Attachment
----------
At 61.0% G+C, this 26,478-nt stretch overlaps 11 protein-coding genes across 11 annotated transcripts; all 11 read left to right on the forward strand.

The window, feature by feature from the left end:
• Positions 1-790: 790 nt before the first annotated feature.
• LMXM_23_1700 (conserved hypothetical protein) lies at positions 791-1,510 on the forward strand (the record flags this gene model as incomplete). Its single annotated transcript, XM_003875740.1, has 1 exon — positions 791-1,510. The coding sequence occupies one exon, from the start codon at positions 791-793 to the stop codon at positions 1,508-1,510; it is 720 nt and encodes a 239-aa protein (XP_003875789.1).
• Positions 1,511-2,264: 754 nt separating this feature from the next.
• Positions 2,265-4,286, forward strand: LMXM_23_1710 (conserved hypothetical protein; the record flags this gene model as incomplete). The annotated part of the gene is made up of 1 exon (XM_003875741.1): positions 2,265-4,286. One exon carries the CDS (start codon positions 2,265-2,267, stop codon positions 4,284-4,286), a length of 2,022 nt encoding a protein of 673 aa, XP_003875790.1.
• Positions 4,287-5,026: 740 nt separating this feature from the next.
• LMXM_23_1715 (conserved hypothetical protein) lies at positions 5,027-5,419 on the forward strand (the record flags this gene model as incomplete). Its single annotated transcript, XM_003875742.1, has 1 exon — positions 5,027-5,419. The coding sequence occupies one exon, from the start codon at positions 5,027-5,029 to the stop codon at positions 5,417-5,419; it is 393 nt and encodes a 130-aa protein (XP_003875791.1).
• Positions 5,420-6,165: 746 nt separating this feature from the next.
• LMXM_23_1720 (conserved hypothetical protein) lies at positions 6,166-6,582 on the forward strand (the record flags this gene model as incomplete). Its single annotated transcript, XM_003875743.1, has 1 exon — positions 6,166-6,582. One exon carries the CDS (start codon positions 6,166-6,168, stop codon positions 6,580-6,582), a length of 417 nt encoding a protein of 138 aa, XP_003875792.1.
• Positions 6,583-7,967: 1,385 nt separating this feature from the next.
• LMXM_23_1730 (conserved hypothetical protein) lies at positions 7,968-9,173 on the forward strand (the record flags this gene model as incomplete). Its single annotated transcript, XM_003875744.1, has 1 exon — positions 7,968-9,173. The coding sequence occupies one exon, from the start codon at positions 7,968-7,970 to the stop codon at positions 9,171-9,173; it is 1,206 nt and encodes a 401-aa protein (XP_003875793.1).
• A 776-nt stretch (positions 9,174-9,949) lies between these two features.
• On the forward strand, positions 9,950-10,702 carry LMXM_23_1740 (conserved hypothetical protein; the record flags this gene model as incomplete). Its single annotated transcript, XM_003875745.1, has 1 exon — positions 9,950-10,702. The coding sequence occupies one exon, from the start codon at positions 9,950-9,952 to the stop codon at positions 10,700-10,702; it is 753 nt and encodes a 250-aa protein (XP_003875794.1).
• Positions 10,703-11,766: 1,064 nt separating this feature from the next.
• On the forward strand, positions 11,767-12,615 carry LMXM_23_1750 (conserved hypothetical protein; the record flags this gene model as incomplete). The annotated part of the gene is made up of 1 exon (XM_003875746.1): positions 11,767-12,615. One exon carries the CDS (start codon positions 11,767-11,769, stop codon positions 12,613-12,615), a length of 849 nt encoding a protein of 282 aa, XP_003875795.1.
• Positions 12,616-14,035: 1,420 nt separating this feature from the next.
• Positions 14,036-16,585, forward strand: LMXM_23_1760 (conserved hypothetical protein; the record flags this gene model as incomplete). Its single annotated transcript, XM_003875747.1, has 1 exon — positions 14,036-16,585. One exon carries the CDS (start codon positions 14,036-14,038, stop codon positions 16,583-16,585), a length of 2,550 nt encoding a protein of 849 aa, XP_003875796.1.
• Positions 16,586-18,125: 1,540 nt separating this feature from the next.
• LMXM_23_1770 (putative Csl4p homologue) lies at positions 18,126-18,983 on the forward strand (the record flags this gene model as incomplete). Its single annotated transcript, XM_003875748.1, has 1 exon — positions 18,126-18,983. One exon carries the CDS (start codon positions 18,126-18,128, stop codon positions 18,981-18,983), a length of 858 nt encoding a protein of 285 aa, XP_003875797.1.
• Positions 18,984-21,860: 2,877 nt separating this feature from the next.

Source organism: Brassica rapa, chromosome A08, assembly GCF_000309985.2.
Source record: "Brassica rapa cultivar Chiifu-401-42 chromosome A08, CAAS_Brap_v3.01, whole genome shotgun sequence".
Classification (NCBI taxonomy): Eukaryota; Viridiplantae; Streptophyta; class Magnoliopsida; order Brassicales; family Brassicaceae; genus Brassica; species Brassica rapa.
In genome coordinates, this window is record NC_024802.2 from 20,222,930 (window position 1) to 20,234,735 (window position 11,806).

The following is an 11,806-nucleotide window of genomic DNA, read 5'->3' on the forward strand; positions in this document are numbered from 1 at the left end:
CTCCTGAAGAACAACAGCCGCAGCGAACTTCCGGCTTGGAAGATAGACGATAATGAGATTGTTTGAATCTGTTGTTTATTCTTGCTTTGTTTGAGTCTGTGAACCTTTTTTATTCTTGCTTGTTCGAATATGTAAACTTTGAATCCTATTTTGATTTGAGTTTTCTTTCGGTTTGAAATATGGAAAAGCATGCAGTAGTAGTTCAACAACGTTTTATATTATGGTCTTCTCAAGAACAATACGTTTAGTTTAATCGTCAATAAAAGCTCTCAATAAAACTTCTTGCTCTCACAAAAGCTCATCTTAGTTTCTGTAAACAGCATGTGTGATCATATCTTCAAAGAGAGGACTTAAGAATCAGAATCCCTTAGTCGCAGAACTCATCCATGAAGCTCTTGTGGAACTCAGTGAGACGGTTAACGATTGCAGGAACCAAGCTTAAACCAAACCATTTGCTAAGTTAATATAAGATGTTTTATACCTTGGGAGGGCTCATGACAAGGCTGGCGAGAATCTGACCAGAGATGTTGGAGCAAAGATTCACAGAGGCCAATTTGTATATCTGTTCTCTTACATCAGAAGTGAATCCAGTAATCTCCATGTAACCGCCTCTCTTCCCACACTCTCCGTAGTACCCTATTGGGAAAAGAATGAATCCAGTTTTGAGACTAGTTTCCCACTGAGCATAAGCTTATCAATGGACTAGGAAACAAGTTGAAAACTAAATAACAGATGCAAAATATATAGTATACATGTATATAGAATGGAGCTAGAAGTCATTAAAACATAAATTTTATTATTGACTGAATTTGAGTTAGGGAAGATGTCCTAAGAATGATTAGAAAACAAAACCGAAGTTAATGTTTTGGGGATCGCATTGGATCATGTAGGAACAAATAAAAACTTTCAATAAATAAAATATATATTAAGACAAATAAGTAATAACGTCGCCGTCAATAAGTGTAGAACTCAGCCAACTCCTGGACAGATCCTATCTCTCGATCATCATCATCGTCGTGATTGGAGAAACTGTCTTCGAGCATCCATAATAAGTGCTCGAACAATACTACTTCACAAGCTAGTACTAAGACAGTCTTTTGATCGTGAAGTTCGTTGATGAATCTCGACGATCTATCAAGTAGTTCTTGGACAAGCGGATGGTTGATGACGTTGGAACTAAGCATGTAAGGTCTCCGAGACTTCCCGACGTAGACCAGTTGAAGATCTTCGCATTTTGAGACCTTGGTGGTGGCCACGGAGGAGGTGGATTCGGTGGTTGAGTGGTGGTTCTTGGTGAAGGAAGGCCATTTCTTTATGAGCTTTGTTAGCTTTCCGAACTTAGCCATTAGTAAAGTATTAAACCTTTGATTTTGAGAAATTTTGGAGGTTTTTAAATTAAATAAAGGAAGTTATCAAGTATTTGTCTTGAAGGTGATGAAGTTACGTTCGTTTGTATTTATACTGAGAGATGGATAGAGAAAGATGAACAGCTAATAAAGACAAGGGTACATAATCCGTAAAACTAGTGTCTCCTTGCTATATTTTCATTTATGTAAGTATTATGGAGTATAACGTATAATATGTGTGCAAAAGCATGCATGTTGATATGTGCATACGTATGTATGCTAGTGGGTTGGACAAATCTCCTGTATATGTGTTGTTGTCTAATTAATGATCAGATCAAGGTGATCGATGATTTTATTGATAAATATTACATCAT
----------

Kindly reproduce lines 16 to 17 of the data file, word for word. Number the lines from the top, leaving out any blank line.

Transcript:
• On the forward strand, positions 11,767-12,615 carry LMXM_23_1750 (conserved hypothetical protein; the record flags this gene model as incomplete). The annotated part of the gene is made up of 1 exon (XM_003875746.1): positions 11,767-12,615. One exon carries the CDS (start codon positions 11,767-11,769, stop codon positions 12,613-12,615), a length of 849 nt encoding a protein of 282 aa, XP_003875795.1.
• Positions 12,616-14,035: 1,420 nt separating this feature from the next.